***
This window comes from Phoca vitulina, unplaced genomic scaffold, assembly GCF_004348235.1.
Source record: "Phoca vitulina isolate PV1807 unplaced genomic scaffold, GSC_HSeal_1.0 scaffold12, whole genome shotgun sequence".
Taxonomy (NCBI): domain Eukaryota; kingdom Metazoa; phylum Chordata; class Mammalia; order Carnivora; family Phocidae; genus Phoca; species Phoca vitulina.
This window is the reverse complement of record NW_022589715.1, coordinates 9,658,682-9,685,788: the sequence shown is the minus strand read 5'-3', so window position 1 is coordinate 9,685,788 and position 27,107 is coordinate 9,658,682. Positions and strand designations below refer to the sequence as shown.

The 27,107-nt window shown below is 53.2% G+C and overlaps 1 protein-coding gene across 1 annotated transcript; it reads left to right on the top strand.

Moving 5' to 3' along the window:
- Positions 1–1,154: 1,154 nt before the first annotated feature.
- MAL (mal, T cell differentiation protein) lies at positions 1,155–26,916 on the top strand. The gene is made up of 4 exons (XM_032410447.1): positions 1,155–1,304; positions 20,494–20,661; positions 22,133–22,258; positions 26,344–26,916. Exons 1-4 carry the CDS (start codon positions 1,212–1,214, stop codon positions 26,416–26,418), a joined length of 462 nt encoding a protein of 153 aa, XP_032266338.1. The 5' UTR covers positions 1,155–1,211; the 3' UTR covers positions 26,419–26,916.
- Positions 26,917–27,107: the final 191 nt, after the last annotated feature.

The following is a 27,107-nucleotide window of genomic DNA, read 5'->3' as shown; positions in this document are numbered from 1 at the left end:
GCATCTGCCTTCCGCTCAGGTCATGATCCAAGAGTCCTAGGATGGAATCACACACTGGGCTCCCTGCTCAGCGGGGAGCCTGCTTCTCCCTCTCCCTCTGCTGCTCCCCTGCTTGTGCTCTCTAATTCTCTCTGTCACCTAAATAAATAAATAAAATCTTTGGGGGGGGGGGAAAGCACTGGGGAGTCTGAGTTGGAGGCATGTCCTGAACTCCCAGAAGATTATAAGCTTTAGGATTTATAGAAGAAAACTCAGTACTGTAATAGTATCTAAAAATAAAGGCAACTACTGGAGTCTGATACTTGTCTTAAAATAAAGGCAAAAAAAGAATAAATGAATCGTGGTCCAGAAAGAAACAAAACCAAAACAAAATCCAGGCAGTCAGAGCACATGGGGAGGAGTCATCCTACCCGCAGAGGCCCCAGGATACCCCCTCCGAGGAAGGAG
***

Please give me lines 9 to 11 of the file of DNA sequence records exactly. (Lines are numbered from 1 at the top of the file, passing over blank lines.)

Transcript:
- Positions 26,917–27,107: the final 191 nt, after the last annotated feature.

The following is a 27,107-nucleotide window of genomic DNA, read 5'->3' as shown; positions in this document are numbered from 1 at the left end:
GCATCTGCCTTCCGCTCAGGTCATGATCCAAGAGTCCTAGGATGGAATCACACACTGGGCTCCCTGCTCAGCGGGGAGCCTGCTTCTCCCTCTCCCTCTGCTGCTCCCCTGCTTGTGCTCTCTAATTCTCTCTGTCACCTAAATAAATAAATAAAATCTTTGGGGGGGGGGGAAAGCACTGGGGAGTCTGAGTTGGAGGCATGTCCTGAACTCCCAGAAGATTATAAGCTTTAGGATTTATAGAAGAAAACTCAGTACTGTAATAGTATCTAAAAATAAAGGCAACTACTGGAGTCTGATACTTGTCTTAAAATAAAGGCAAAAAAAGAATAAATGAATCGTGGTCCAGAAAGAAACAAAACCAAAACAAAATCCAGGCAGTCAGAGCACATGGGGAGGAGTCATCCTACCCGCAGAGGCCCCAGGATACCCCCTCCGAGGAAGGAG